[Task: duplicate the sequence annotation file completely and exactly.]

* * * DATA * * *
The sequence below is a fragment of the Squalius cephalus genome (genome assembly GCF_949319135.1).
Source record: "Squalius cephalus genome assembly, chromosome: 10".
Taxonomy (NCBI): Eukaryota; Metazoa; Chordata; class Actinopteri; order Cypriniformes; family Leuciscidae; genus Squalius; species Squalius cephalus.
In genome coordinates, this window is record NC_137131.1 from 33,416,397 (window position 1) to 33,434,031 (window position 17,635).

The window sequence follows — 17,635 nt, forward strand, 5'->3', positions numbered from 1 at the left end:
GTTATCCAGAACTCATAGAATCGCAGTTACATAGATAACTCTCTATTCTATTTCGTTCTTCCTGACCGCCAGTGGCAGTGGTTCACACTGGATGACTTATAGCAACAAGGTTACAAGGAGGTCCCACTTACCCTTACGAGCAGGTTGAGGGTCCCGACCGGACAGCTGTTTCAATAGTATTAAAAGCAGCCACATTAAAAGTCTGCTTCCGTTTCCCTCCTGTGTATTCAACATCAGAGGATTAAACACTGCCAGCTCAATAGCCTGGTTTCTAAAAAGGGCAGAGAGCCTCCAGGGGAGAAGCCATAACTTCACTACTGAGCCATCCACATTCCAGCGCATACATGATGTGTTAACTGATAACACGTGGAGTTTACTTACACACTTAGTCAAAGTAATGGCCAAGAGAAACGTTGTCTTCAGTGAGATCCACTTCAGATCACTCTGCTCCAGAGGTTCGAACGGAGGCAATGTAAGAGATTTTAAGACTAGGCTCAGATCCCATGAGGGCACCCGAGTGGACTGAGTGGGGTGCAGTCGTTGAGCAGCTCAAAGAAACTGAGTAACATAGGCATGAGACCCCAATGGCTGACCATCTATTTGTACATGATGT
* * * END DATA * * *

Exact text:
The sequence below is a fragment of the Squalius cephalus genome (genome assembly GCF_949319135.1).
Source record: "Squalius cephalus genome assembly, chromosome: 10".
Taxonomy (NCBI): Eukaryota; Metazoa; Chordata; class Actinopteri; order Cypriniformes; family Leuciscidae; genus Squalius; species Squalius cephalus.
In genome coordinates, this window is record NC_137131.1 from 33,416,397 (window position 1) to 33,434,031 (window position 17,635).

The window sequence follows — 17,635 nt, forward strand, 5'->3', positions numbered from 1 at the left end:
GTTATCCAGAACTCATAGAATCGCAGTTACATAGATAACTCTCTATTCTATTTCGTTCTTCCTGACCGCCAGTGGCAGTGGTTCACACTGGATGACTTATAGCAACAAGGTTACAAGGAGGTCCCACTTACCCTTACGAGCAGGTTGAGGGTCCCGACCGGACAGCTGTTTCAATAGTATTAAAAGCAGCCACATTAAAAGTCTGCTTCCGTTTCCCTCCTGTGTATTCAACATCAGAGGATTAAACACTGCCAGCTCAATAGCCTGGTTTCTAAAAAGGGCAGAGAGCCTCCAGGGGAGAAGCCATAACTTCACTACTGAGCCATCCACATTCCAGCGCATACATGATGTGTTAACTGATAACACGTGGAGTTTACTTACACACTTAGTCAAAGTAATGGCCAAGAGAAACGTTGTCTTCAGTGAGATCCACTTCAGATCACTCTGCTCCAGAGGTTCGAACGGAGGCAATGTAAGAGATTTTAAGACTAGGCTCAGATCCCATGAGGGCACCCGAGTGGACTGAGTGGGGTGCAGTCGTTGAGCAGCTCAAAGAAACTGAGTAACATAGGCATGAGACCCCAATGGCTGACCATCTATTTGTACATGATGT